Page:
From a new art-driven hotel to a restored historic theater, some of Hawaii’s most exciting design projects can be traced to one source: Michelle Jaime, cofounder and design director of The Vanguard Theory.
Jaime, who grew up on Oahu, shares how the islands have influenced her sense of style, the Honolulu sites that design fans should be sure to explore—and the travel industry buzzword that makes her cringe.
This is the second of our three-part series of interviews with ambassadors of OluKai, whose Hawaiian-inspired footwear spreads the spirit of Aloha. Read about Hawaiian surfer, Kamu Davis, here.
How did growing up in Hawaii influence you as a designer?
I had a lot of family and friends that were ethnically blended. I myself have six ethnicities, and that’s pretty normal in Hawaii. So, as a local kid, I was immersed in various cultures—Hawaiian, Japanese, Mexican, Filipino, et al. That really influenced me as a designer. I draw upon these experiences when designing for hotels and residential clients.
What other sources do you draw inspiration from?
My business partner and I travel a lot. As much as we find the beautiful landscape and culture of Hawaii inspirational, we know it’s important to see the work of other designers abroad.
Currently, I’m obsessed Australian design. Their use of concrete, wood, and glass layered with natural textures and fabrics creates a beautiful juxtaposition of modern architecture with effortless beach style.
What motivated you to found the Vanguard Theory and what’s its mission?
The Vanguard Theory was founded in 2010. Coming out of the great recession, we had to create our own opportunities because there was no one offering any. We saw a gap in the market for a younger voice, so we went for it.
Prior to starting our business, we worked in cubicles and despised it. It kept us from collaborating with co-workers and made work really intense. So when we thought about what it was that was going to set us apart, we knew that collaborating with other designers and artists was crucial.
Collaborating across disciplines became our work mantra. With any project we start, we try to figure out how and who we can collaborate with to create something we haven’t done before.
What are some projects that stand out to you?
One of the projects we are pretty proud of is the theater on Lana’i island. My business partner is from Lana’i, and it was pretty cool to go back to her hometown and design something that her family could use. We spent a lot of time hand selecting stone, designing custom elements, and finding a way to incorporate the history back into a modern facility.
Another project we are working on now is the American Cancer Society’s Hope Lodge. Essentially, it’s a home away from home. When patients from neighbor islands have to travel all the way to Honolulu for cancer treatments, often their insurance doesn’t cover lodging. We are working with the ACS and Architects Hawaii to create a residential-type atmosphere for those patients. My family has been affected by cancer greatly, and it feels great to be apart of this project knowing that we can be a small positive part in someone’s journey to recovery.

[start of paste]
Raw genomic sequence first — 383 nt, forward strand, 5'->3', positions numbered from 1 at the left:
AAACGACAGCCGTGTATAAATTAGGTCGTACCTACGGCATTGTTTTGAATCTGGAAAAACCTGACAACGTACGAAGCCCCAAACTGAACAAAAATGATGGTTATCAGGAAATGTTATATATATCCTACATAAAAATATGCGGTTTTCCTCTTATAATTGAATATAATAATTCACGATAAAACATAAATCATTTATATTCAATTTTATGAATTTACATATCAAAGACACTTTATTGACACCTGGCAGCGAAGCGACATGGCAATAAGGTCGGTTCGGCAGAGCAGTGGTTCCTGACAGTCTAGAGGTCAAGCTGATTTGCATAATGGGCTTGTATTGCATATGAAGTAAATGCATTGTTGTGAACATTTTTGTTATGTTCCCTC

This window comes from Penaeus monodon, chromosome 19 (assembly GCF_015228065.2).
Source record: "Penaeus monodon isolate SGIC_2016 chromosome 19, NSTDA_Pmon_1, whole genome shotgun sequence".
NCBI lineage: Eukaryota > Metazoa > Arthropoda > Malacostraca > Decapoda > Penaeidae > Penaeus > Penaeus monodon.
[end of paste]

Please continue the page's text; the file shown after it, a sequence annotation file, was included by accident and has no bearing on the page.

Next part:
We hear you’ve been at work on a new Honolulu boutique hotel in the works. Can you give us the scoop?
The Surfjack Hotel & Swim Club just opened in April 2016 in Waikiki. It’s a throwback to mid-century design—when the hotel was first built. We have so many cool mid-century buildings in Honolulu, and they are often demolished to make way for something more modern. We felt it was time to embrace the old and bring back swanky Waikiki.
We’ve collaborated with artists and designers (majority of them local) to create an art-driven hotel that will feature restaurant Mahina & Sun’s, led by chef Ed Kenney, and a boutique owned by the husband-and-wife duo called Olive & Oliver.
What places would you recommend design buffs check out while in Hawaii?Besides checking out the Surfjack, design buffs should walk around the Kakaako neighborhood to see the murals that were installed during the annual Pow! Wow! art festival in February. Artists from all over the world fly in to paint on the sides of buildings throughout this neighborhood.
Also have lunch up at the Honolulu Museum of Art in Maikiki Heights. Their exhibits are well curated and their museum garden is the perfect place to have a picnic.
What are your likes/dislikes when it comes to current hotel trends?
In my industry, the buzzword right now is “millennial”. Millennials are the new travelers, and they expect different amenities from hotels compared to prior generations. They seek out hotels that can reflect their individuality and then share them with their friends on social media to make them envious.
I absolutely cringe when I hear that a hotel was "designed for the millennial.” It just sounds so formulaic—a recipe that they were given and they attempted to execute. These hotels tend to be over designed and over programmed.
However, there are hotels that absolutely nail it. These hotel public areas are activated, art driven, have a solid food and beverage program, their music is on point, and the WiFi signal is strong, plus it’s free. These are things to fall in love with—millennial or not.
What do you like most about OluKai?
I admire OluKai’s authenticity. They have been so genuinely supportive of Hawaii and spend the effort making sure they are representing Hawaii graciously. They invest the time to learn about our lives and our culture.
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